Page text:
Introduction: Patients with acute respiratory distress syndrome caused by coronavirus disease 2019 (COVID-19) are at risk for superadded infections, especially infections caused by multidrug resistant (MDR) pathogens. Before the COVID-19 pandemic, the prevalence of MDR infections, including infections caused by MDR Klebsiella pneumoniae (K. pneumoniae), was very high in Iran. This study is aimed at assessing the genetic diversity, antimicrobial resistance pattern, and biofilm formation in K. pneumoniae isolates obtained from patients with COVID-19 and ventilator-associated pneumonia (VAP) hospitalized in an intensive care unit (ICU) in Iran. Methods: In this cross-sectional study, seventy K. pneumoniae isolates were obtained from seventy patients with COVID-19 hospitalized in the ICU of Shahid Beheshti hospital, Kashan, Iran, from May to September, 2020. K. pneumoniae was detected through the ureD gene. Antimicrobial susceptibility testing was done using the Kirby-Bauer disc diffusion method, and biofilm was detected using the microtiter plate assay method. Genetic diversity was also analyzed through polymerase chain reaction based on enterobacterial repetitive intergenic consensus (ERIC-PCR). The BioNumerics software (v. 8.0, Applied Maths, Belgium) was used for analyzing the data and drawing dendrogram and minimum spanning tree. Findings. K. pneumoniae isolates had varying levels of resistance to antibiotics meropenem (80.4%), cefepime-aztreonam-piperacillin/tazobactam (70%), tobramycin (61.4%), ciprofloxacin (57.7%), gentamicin (55.7%), and imipenem (50%). Around 77.14% of isolates were MDR, and 42.8% of them formed biofilm. Genetic diversity analysis revealed 28 genotypes (E1-E28) and 74.28% of isolates were grouped into ten clusters (i.e., clusters A-J). Clusters were further categorized into three major clusters, i.e., clusters E, H, and J. Antimicrobial resistance to meropenem, tobramycin, gentamicin, and ciprofloxacin in cluster J was significantly higher than cluster H, denoting significant relationship between ERIC clusters and antimicrobial resistance. However, there was no significant difference among major clusters E, H, and J respecting biofilm formation. Conclusion: K. pneumoniae isolates obtained from patients with COVID-19 have high antimicrobial resistance, and 44.2% of them have genetic similarity and can be clustered in three major clusters. There is a significant difference among clusters respecting antimicrobial resistance.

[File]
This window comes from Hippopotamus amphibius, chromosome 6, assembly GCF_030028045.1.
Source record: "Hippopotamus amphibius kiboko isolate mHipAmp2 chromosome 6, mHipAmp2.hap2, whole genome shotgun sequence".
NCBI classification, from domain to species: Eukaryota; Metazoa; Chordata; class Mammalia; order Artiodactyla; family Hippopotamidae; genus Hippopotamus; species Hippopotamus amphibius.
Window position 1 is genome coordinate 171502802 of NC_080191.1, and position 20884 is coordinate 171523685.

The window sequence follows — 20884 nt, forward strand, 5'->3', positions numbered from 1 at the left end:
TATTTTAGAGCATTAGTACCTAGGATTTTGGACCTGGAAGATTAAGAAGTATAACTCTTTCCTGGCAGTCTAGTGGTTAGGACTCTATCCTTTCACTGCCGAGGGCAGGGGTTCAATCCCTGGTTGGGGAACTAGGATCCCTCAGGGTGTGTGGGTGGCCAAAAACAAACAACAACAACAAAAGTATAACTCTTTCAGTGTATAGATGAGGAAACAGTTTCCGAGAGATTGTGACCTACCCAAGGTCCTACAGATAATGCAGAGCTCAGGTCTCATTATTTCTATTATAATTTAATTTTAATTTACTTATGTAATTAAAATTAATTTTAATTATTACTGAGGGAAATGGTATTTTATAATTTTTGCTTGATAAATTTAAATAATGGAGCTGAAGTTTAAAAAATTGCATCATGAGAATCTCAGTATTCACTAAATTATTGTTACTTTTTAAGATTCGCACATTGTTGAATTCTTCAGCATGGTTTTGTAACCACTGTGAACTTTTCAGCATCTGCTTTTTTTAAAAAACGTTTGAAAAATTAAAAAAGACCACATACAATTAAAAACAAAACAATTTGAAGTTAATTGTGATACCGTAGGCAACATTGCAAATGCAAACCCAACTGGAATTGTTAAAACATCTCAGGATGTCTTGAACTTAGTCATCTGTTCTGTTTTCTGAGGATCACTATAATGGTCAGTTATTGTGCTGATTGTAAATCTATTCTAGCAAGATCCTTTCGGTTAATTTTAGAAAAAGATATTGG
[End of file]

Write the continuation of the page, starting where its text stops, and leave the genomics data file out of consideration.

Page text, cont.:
Subject(s)